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June 5, 2014

OU football getting ready for summer

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TULSA -- With the start of the summer sessions of classes at Oklahoma, Sooner coach Bob Stoops is being afforded a luxury he's never had as a head coach at any juncture in his career.

According to a new NCAA rule adopted by the Division I board of directors, college coaches will have the ability to participate in summer workouts for an eight-week period.

During that period, players enrolled in summer courses can go through up to eight hours a week of strength and conditioning training and up to eight hours per week of film review. A similar rule has been in place for men's and women's basketball for the last two years.


The rule change ultimately gives coaching staffs the ability to continually interact with players and greater autonomy as programs while allowing newcomers the chance to get a head start on the challenges that come with being a student-athlete.

Stoops highlighted the benefit of having such a rule in place for his program, though, he said the strength and conditioning program OU coach Jerry Schmidt has in place won't change much. What will change is the amount of time he spends with his players.

"So I'm going to do my best to steal an hour and half to have meeting with freshmen or new guys to go over tape and teach a little bit, which you're allowed to do in the classroom," he said. "So they'll be able to be coached up with terminology and what we're doing a little quicker with us helping them and or even some freshmen and sophomores, too, who haven't played much."

Being permitted to interact with his players will allow Stoops and his staff to not only get to know and encourage their players but also head off potential problems before the season starts.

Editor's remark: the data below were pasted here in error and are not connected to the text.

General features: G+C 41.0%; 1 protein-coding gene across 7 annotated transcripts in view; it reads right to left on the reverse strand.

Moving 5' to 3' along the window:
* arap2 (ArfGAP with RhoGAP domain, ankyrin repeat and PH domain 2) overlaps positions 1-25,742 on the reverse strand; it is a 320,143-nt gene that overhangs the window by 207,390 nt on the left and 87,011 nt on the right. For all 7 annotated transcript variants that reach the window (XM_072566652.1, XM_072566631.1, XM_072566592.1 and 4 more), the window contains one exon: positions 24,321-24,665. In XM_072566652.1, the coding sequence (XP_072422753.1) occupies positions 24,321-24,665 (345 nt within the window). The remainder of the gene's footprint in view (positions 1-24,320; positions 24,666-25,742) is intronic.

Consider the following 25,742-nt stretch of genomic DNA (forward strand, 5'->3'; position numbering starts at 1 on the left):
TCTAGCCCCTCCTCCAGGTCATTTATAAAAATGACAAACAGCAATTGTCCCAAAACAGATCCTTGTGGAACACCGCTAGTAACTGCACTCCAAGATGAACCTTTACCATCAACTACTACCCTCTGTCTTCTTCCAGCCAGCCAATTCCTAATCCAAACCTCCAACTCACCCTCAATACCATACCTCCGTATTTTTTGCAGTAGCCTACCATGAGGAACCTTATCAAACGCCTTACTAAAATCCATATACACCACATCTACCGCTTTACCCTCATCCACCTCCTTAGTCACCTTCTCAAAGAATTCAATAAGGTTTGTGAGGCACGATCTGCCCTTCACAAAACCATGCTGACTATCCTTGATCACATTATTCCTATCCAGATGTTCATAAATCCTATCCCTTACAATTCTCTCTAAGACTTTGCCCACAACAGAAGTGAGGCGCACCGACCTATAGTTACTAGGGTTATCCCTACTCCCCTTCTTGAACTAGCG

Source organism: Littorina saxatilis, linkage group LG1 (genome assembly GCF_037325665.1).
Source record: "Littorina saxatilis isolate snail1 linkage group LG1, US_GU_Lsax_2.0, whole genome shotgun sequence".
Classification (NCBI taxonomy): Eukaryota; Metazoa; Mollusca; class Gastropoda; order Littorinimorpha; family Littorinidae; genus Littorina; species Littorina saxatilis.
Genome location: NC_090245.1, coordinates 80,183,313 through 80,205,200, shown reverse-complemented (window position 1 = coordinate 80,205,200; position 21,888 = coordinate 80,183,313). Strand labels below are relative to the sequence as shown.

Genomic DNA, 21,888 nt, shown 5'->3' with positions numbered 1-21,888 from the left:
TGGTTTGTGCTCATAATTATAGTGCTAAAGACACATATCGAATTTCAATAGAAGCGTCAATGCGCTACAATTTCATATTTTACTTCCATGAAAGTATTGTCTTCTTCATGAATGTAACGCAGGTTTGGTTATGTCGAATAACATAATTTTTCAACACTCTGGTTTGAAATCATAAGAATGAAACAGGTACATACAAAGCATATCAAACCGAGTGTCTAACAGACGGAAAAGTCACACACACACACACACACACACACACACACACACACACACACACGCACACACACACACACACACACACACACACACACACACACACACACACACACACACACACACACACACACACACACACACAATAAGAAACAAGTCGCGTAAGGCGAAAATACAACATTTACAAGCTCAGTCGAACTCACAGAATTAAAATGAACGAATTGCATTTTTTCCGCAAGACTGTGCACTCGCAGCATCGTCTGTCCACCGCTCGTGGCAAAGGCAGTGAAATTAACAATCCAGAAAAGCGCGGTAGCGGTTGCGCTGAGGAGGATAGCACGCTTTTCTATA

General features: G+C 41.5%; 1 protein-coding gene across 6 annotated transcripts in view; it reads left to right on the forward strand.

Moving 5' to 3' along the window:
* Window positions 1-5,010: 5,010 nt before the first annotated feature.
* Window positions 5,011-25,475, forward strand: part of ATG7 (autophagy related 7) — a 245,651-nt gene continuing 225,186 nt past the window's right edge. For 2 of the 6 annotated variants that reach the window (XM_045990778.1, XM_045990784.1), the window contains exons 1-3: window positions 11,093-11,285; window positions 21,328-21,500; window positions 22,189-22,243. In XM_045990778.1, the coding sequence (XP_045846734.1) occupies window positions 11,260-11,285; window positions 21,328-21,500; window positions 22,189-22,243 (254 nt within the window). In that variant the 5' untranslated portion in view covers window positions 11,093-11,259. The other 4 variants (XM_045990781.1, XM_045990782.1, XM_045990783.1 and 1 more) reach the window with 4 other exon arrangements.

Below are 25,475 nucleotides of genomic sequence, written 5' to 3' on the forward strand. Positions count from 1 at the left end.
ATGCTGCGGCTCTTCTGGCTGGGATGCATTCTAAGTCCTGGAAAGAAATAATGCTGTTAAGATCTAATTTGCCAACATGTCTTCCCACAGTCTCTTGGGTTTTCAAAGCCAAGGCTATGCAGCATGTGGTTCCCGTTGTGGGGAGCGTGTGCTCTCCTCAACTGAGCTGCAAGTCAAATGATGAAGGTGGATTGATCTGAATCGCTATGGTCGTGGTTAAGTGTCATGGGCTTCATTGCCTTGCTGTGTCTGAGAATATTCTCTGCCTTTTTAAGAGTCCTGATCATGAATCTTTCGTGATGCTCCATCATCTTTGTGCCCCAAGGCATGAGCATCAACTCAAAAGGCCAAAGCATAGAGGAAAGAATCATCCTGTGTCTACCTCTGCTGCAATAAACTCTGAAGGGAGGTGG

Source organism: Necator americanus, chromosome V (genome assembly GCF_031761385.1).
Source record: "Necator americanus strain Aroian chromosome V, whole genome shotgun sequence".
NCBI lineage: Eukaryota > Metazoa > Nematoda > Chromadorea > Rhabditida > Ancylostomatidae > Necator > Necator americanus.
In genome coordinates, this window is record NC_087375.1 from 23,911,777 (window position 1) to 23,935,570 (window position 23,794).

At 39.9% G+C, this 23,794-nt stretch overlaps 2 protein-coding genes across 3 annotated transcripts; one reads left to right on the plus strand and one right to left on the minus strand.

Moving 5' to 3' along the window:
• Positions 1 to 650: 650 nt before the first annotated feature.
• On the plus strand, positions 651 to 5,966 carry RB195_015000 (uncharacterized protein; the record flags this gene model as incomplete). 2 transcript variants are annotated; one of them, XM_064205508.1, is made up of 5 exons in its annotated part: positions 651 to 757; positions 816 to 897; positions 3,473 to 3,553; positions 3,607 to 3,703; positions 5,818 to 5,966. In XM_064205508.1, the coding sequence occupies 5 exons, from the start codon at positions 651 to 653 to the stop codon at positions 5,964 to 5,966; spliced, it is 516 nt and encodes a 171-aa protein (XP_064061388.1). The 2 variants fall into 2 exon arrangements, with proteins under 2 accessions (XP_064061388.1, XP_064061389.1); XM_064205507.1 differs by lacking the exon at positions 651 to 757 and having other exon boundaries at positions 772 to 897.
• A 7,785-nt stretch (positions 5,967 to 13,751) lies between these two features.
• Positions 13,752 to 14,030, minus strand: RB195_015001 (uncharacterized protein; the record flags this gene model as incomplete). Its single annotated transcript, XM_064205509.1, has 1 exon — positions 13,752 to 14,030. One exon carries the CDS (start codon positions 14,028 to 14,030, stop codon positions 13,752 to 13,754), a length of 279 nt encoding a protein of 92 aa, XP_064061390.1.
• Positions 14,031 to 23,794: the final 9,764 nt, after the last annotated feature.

Stoops related a story at OU's Caravan stop at the Schusterman Center on Thursday night about how odd it was that he couldn't personally oversee a conditioning session for a few players who had missed class two years ago. He doesn't think it's right that players could miss class without suffering consequences.

"Well, they'll get suspended from games in our case, but I wanted to head that off by giving them some punishment running, and I found out I'm not able to do it," Stoops said.

"So now, because of classes, I can be there to say 'Wait a minute. You missed two classes this week. What's going on? All right, well let's get on the line. We'd rather do some running than go to class.' Those kinds of things seem to be common sense, but they haven't been."


Stoops favors an early signing period, particularly with a greater number of high school players choosing to enroll in college at the start of the spring semester. Isaac Ijalana, Devante Bond, Dimitri Flowers and Justice Hansen all enrolled at OU in January.

Stoops acknowledged that every recruit is different in his commitment, in how he wants to go about picking and signing with a school. But in the cases of those young men who are choosing to start their collegiate careers a full six months earlier than most, there should be some system in place that allows them to enjoy the Signing Day experience.

"Well, those high school kids should have a chance to sign, so they can have their moment in the sun and their signing period at December 19 or 20, whatever it is coordinated around the junior college kids signing," Stoops said. "That, to me, makes the most sense, and they ought to have the opportunity to do that if they want. If they don't, then you wait until February."


Stoops said all the players who were injured during spring practice, or didn't participate in spring practices because of a prior injury, are in good shape heading into the summer. Even senior guard Tyler Evans, who has endured two anterior cruciate ligament surgeries, is participating in the summer workouts.

As for junior linebacker Frank Shannon, Stoops said he's on the team and participating in team workouts and functions. But the university is still conducting its review into whether Shannon broke the code of conduct as defined in the OU student-athlete handbook.

"There's no one way or the other," Stoops. "That's a process that's still ongoing. That's it."

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